Quality of life is an important consideration for patients. Anticoagulation therapy also affects quality of life due to frequent blood testing for adequate anticoagulation and patient concerns regarding limitation of some activities. Protheroe et al. and others33,34 have estimated that only 61% of patients who meet the requirements for anticoagulation prefer anticoagulation to no treatment. Furthermore, in clinical practice, conventional guidelines for anticoagulation are not routinely followed in as many as 40% of the patients undergoing cardioversion, particularly elderly patients.35,36 Therefore, a strategy that would help limit anticoagulation to only the four weeks post-cardioversion and circumvent the need for a long pre-cardioversion period of anticoagulation in most patients would be more desirable with also decreased exposure to the risks associate with anticoagulation.
Facilitation of treatment and better convenience for physicians and patients in most cases has become the most compelling reason to use the TEE facilitated approach. In the ACUTE study,28 the mean time to cardioversion was substantially reduced from 31 days in the conventional arm to just three days in the TEE. The ability to perform both TEE and cardioversion during a single visit eliminates the need for a second visit for cardioversion and protects patients from the potential for wide fluctuations in the INR (when warfarin therapy is initiated) and antecedent complications.28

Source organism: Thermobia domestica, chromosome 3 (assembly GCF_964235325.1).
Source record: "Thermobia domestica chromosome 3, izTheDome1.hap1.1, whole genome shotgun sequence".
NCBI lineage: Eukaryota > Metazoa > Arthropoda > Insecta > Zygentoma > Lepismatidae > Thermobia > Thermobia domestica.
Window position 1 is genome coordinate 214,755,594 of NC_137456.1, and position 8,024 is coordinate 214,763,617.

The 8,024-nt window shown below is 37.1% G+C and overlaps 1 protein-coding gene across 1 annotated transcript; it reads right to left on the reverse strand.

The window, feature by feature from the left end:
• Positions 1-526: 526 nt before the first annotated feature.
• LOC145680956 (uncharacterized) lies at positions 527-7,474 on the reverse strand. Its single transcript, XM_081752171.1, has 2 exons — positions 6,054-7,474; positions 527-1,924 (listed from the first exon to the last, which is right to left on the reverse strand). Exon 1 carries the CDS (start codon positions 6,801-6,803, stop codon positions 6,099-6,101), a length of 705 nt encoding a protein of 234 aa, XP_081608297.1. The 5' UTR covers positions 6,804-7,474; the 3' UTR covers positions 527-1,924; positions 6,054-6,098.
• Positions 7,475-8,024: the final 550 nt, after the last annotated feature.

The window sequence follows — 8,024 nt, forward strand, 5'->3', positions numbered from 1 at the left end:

The cost-effectiveness of TEE-facilitated cardioversion has recently been studied in the ACUTE cost-effectiveness study.37 The results of the economic study showed that a TEE-guided approach is slightly more costly than the conventional approach but outcome costs tended to be higher for the conventional strategy, resulting in no significant cost difference between the two strategies. The cost of the TEE procedure itself (US$277 using Medicare reimbursement) is a small portion of the estimated US$6,400 total eight-week management cost for patients undergoing cardioversion for AF37.
Selection of Patients for TEE-guided Versus Conventional Therapy
It is important to select the appropriate candidates for the TEE guided approach because the ACUTE trial and most other studies do not reflect most patients with AF who generally have a more prolonged duration of AF and have more structural disease.
Patients ideal for the TEE approach usually have one or more of the following characteristics:
- new onset AF;
- uncertain anticoagulation status, symptoms;
- higher risk for bleeding;
- potential noncompliance with anticoagulation; and
- high risk for left atrial thrombus. See Table 1.38,39
There is current investigation into more practical and economic alternatives to intravenous heparin therapy in patients considered for cardioversion. The ACUTE II study will compare the enoxaparin (low molecular heparin) with unfractionated heparin as an antithrombotic strategy in patients with atrial fibrillation and cardioversion. The use of the oral thrombin inhibitor Ximegaltran (without the need for monitoring INR) may hold promise as well in these patients.
In patients with AF,TEE-guided early cardioversion is a safe and convenient alternative to the conventional anticoagulant approach.